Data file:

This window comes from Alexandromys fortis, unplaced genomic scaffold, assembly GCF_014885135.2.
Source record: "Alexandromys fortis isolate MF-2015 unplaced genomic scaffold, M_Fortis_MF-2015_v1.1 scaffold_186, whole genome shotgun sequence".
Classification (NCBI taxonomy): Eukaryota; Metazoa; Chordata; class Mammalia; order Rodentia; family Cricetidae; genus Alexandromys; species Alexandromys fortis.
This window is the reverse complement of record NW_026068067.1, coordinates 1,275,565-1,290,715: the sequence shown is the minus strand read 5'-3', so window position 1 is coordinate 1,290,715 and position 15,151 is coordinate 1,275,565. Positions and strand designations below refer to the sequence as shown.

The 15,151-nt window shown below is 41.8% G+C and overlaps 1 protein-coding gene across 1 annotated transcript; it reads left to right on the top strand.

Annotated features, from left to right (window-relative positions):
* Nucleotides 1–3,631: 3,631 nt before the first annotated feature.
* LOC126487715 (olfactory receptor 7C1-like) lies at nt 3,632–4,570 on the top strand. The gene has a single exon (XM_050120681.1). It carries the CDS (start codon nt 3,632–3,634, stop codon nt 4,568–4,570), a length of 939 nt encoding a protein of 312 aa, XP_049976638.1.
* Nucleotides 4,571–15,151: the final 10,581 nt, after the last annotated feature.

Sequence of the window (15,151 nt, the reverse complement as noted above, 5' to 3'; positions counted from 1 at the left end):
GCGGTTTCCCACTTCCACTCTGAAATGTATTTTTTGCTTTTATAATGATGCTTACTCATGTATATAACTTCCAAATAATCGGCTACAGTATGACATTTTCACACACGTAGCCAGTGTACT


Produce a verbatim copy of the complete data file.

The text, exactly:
This window comes from Alexandromys fortis, unplaced genomic scaffold, assembly GCF_014885135.2.
Source record: "Alexandromys fortis isolate MF-2015 unplaced genomic scaffold, M_Fortis_MF-2015_v1.1 scaffold_186, whole genome shotgun sequence".
Classification (NCBI taxonomy): Eukaryota; Metazoa; Chordata; class Mammalia; order Rodentia; family Cricetidae; genus Alexandromys; species Alexandromys fortis.
This window is the reverse complement of record NW_026068067.1, coordinates 1,275,565-1,290,715: the sequence shown is the minus strand read 5'-3', so window position 1 is coordinate 1,290,715 and position 15,151 is coordinate 1,275,565. Positions and strand designations below refer to the sequence as shown.

The 15,151-nt window shown below is 41.8% G+C and overlaps 1 protein-coding gene across 1 annotated transcript; it reads left to right on the top strand.

Annotated features, from left to right (window-relative positions):
* Nucleotides 1–3,631: 3,631 nt before the first annotated feature.
* LOC126487715 (olfactory receptor 7C1-like) lies at nt 3,632–4,570 on the top strand. The gene has a single exon (XM_050120681.1). It carries the CDS (start codon nt 3,632–3,634, stop codon nt 4,568–4,570), a length of 939 nt encoding a protein of 312 aa, XP_049976638.1.
* Nucleotides 4,571–15,151: the final 10,581 nt, after the last annotated feature.

Sequence of the window (15,151 nt, the reverse complement as noted above, 5' to 3'; positions counted from 1 at the left end):
GCGGTTTCCCACTTCCACTCTGAAATGTATTTTTTGCTTTTATAATGATGCTTACTCATGTATATAACTTCCAAATAATCGGCTACAGTATGACATTTTCACACACGTAGCCAGTGTACT